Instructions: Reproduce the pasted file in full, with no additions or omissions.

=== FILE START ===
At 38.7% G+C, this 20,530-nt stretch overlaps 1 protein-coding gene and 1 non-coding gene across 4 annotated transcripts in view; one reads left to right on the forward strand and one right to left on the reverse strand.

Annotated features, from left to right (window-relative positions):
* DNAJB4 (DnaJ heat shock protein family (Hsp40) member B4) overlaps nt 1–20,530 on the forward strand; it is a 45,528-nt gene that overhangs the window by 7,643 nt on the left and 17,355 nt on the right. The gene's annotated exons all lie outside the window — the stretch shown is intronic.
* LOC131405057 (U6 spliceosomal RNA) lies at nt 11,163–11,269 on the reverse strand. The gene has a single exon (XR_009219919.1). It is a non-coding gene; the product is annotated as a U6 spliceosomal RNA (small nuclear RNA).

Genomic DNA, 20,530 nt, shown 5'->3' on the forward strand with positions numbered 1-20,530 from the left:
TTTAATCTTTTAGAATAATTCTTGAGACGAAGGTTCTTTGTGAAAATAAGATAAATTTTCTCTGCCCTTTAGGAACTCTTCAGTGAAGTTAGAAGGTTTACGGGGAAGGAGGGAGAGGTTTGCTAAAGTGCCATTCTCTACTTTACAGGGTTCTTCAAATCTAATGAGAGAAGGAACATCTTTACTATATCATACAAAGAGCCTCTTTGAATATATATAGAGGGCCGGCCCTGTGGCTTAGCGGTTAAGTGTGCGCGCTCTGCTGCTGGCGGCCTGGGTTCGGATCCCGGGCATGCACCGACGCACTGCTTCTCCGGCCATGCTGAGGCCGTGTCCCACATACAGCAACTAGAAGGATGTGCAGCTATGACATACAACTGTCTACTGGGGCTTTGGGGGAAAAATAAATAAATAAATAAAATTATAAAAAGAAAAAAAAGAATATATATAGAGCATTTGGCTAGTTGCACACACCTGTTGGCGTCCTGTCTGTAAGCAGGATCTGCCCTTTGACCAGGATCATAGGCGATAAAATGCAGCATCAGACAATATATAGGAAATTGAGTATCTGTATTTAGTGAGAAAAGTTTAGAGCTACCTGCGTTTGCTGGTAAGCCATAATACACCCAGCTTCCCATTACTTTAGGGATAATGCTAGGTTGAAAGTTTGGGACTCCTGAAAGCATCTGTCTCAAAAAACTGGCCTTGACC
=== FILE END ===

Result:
At 38.7% G+C, this 20,530-nt stretch overlaps 1 protein-coding gene and 1 non-coding gene across 4 annotated transcripts in view; one reads left to right on the forward strand and one right to left on the reverse strand.

Annotated features, from left to right (window-relative positions):
* DNAJB4 (DnaJ heat shock protein family (Hsp40) member B4) overlaps nt 1–20,530 on the forward strand; it is a 45,528-nt gene that overhangs the window by 7,643 nt on the left and 17,355 nt on the right. The gene's annotated exons all lie outside the window — the stretch shown is intronic.
* LOC131405057 (U6 spliceosomal RNA) lies at nt 11,163–11,269 on the reverse strand. The gene has a single exon (XR_009219919.1). It is a non-coding gene; the product is annotated as a U6 spliceosomal RNA (small nuclear RNA).

Genomic DNA, 20,530 nt, shown 5'->3' on the forward strand with positions numbered 1-20,530 from the left:
TTTAATCTTTTAGAATAATTCTTGAGACGAAGGTTCTTTGTGAAAATAAGATAAATTTTCTCTGCCCTTTAGGAACTCTTCAGTGAAGTTAGAAGGTTTACGGGGAAGGAGGGAGAGGTTTGCTAAAGTGCCATTCTCTACTTTACAGGGTTCTTCAAATCTAATGAGAGAAGGAACATCTTTACTATATCATACAAAGAGCCTCTTTGAATATATATAGAGGGCCGGCCCTGTGGCTTAGCGGTTAAGTGTGCGCGCTCTGCTGCTGGCGGCCTGGGTTCGGATCCCGGGCATGCACCGACGCACTGCTTCTCCGGCCATGCTGAGGCCGTGTCCCACATACAGCAACTAGAAGGATGTGCAGCTATGACATACAACTGTCTACTGGGGCTTTGGGGGAAAAATAAATAAATAAATAAAATTATAAAAAGAAAAAAAAGAATATATATAGAGCATTTGGCTAGTTGCACACACCTGTTGGCGTCCTGTCTGTAAGCAGGATCTGCCCTTTGACCAGGATCATAGGCGATAAAATGCAGCATCAGACAATATATAGGAAATTGAGTATCTGTATTTAGTGAGAAAAGTTTAGAGCTACCTGCGTTTGCTGGTAAGCCATAATACACCCAGCTTCCCATTACTTTAGGGATAATGCTAGGTTGAAAGTTTGGGACTCCTGAAAGCATCTGTCTCAAAAAACTGGCCTTGACC